Showing posts with label Goldman Sachs. Show all posts
Showing posts with label Goldman Sachs. Show all posts

Thursday, March 11, 2021

An Impact Analysis of Goldman's "One Million Black Women" Initiative

Goldman Sachs announced the launch of One Million Black Women, a $10 billion investing initiative focused on narrowing opportunity gaps for one million Black women. In reviewing the program, we focus on potential program effectiveness. We also review possible social impact. 

Goldman Sachs, a banking organization headquartered in New York, has a reputation for political savvy. Many economic policymakers in the Trump, Obama, Bush and Clinton Administrations, from Treasury Secretary to National Economic Committee chairs have been former Goldman employees. (While the Biden Administrations seems to have limited the number of ex-Goldman employees on staff, they are still present - SEC nominee Gary Gensler, for example.) The bank is also known for rushing to change from investment to commercial banking registration days before the financial crisis of 2008 took root.

One Million Black Women

The firm has pledged to invest $10 billion in Black women led companies and initiatives over the next ten years. 

Advisory Board

Goldman created an "Advisory Board" of Black women and men to provide opinions on managing the program.

Source of Funds

Goldman probably sources funds for the program from internal and external sources. 


Given the sourcing and the timing, we rate this program as having limited actual impact (D) and utility (D). 

As with Community Reinvestment Act (CRA) commitments, Goldman's pledge is subject to change depending on business and economic conditions, is not legally binding, and can be modified or cancelled at any point.

The role and power of the Advisory Board is unclear: our experience suggests this power is likely limited. Further, the Advisory Board is comprised of individuals (with a few exceptions) having limited track records for positive impact on the Black community beyond the symbolic. (A better set of advisors  might have been the three Black women who created Black Lives Matter.) We understand Goldman's reluctance to deal with actual innovators, however, having experience with prior efforts Black groups have made to work with the firm, specifically Goldman's Urban Investment Group. 

External funding sources are likely one of the many government and Federal Reserve liquidity programs. This means Goldman can fund this effort at very low interest rates, which it will then make available to Black women at elevated levels.  

In conjunction with the announcement, Goldman released an economic study titled "Blackwomenomics." (See our website:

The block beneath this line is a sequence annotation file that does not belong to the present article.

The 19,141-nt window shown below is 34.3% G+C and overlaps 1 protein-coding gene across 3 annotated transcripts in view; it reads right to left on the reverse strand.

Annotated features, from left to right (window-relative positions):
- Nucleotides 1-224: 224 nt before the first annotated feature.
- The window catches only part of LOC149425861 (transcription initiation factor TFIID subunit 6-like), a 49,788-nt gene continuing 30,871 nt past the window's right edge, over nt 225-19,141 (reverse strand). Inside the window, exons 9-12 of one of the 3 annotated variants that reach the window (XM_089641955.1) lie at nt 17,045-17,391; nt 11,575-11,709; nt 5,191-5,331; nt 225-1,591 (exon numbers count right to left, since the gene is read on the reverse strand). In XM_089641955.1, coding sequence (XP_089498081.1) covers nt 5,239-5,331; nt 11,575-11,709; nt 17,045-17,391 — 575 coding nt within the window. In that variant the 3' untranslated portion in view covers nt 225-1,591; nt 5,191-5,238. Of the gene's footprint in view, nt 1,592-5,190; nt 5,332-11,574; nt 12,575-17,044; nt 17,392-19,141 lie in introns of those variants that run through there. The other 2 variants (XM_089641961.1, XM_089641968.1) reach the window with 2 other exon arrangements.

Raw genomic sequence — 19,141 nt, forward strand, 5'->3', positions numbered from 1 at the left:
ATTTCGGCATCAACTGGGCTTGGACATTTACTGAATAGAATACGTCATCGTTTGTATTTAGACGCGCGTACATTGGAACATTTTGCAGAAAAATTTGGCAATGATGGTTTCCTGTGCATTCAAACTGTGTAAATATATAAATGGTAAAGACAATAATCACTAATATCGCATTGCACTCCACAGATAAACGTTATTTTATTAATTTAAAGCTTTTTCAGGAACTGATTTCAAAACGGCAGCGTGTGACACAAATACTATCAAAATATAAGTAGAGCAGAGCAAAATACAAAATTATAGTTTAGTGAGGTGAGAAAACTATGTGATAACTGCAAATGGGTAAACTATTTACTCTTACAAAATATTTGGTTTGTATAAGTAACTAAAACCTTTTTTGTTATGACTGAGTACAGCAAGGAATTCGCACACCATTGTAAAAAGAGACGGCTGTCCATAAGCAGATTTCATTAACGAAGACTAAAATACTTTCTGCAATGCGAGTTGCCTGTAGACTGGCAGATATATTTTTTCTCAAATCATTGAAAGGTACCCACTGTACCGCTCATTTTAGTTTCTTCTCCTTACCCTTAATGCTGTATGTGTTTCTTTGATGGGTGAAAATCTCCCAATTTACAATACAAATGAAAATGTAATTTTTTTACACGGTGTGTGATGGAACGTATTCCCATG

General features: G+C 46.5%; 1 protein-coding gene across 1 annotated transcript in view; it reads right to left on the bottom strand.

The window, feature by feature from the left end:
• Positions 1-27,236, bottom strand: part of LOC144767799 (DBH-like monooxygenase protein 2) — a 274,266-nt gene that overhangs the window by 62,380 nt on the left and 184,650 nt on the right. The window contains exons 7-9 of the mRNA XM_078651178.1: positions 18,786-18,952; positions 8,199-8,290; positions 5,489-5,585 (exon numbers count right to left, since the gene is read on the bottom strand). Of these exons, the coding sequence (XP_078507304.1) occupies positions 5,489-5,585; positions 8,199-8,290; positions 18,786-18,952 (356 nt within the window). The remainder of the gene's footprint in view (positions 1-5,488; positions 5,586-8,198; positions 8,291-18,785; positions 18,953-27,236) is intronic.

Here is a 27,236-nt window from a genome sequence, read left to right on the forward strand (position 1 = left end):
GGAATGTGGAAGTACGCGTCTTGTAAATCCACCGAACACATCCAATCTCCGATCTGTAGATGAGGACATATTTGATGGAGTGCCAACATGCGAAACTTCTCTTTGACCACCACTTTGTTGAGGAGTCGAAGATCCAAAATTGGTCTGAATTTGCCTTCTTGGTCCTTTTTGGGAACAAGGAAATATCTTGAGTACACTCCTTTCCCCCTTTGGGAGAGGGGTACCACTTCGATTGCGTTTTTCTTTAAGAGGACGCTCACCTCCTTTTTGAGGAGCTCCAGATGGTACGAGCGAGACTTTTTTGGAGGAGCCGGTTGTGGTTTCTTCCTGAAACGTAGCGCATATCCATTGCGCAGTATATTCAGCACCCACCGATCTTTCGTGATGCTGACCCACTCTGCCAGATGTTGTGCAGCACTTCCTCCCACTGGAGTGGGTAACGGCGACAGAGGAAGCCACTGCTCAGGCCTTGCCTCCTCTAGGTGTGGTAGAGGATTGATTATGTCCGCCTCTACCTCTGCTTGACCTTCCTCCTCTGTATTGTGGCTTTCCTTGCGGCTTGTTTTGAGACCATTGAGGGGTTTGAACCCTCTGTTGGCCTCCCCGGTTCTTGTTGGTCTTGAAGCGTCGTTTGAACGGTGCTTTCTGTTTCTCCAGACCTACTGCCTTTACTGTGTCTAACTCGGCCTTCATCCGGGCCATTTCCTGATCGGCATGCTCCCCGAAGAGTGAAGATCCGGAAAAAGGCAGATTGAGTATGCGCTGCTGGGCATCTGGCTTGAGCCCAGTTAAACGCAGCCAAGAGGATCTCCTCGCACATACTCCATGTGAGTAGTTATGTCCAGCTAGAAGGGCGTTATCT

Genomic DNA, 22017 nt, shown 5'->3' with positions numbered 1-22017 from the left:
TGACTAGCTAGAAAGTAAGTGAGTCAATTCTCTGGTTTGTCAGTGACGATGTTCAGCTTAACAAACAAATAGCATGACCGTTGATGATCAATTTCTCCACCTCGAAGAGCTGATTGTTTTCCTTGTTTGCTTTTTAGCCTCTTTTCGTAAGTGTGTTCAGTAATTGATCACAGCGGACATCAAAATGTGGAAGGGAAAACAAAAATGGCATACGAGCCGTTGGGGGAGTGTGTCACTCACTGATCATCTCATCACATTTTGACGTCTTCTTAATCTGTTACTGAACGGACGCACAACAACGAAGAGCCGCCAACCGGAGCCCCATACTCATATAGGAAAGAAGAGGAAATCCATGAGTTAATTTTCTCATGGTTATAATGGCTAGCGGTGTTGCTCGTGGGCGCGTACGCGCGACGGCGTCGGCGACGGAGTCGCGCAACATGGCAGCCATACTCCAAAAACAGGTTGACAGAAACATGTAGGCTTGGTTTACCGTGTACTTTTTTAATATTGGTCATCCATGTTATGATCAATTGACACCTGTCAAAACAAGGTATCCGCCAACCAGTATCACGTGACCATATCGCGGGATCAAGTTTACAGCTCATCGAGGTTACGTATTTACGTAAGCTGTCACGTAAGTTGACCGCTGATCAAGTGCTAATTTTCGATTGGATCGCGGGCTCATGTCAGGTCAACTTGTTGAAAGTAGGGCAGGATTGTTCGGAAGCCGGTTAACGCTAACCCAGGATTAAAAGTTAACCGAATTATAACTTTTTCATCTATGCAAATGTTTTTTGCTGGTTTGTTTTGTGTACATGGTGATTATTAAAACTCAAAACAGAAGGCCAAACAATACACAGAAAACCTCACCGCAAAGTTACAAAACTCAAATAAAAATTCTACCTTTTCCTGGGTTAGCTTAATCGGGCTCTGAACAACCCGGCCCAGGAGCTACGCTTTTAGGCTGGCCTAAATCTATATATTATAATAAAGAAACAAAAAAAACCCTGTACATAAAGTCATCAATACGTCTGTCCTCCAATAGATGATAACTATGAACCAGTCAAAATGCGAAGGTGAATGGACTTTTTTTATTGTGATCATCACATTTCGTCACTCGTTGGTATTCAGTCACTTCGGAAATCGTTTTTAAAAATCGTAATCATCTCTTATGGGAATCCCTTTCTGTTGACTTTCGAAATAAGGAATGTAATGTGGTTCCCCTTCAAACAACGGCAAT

Ethical Concerns

On April 11, 2016, the Department of Justice announced that Goldman Sachs “agreed to Pay More than $5 Billion in Connection with Its Sale of Residential Mortgage Backed Securities.” 

More recently, on October 22, 2020, the firm "agreed to pay nearly $3bn (£2.3bn) to end a probe of its role in the 1MDB corruption scandal. The bank's Malaysian subsidiary also admitted in US court that it had paid more than $1bn in bribes to win work raising money for the Malaysian state-owned wealth fund."

As noted, several former economic policymakers have been Goldman alums. Thus, the firm must bear some responsibility for the failure of economic policy in those years to address both racial discrimination and inequality

These factors reduce the likely impact of the effort. 

Contact: Asahi Pompey, President of the Goldman Sachs Foundation and Global Head of Corporate Engagement. 200 West Street | New York | NY 10282

Our 2017 Investment Advice for Black Women

The announced $10 billion dollar "investment" equals, for each of one million Black women, $10,000.

To maximize social and financial impact, we suggest the firm give each woman $10,000 in Bitcoin today, as we suggested in 2017 to several groups of Black women. (A $10,000 investment made then would now be worth $600,000.) This is a far more honest, ethical and potentially impactful strategy.   

Link to buy $100 of Bitcoin for $90:

Rating Justification

As we stated in our 2019 talk before the Congressional Black Caucus (below), the fate of Black economic development rests in the hands of Black women. We have calculated the impact coefficient of this demographic to be significant. Thus, any efforts to address this group will have an elevated impact on the Black community overall. Putting a significant effort in this area into the hands of an organization that is ethically and ethnically suspect, with a proven track record of damaging Black economic interests, is inappropriate. 

We have determined that the projected impact coefficient from Goldman is low, given the firm's prior performance in the Black community and in the marketplace overall. Accepting such an effort on face value, without critical review, is foolish. See our comments below on the gap in entrepreneurial activity and the role of Black women for more information on our rating.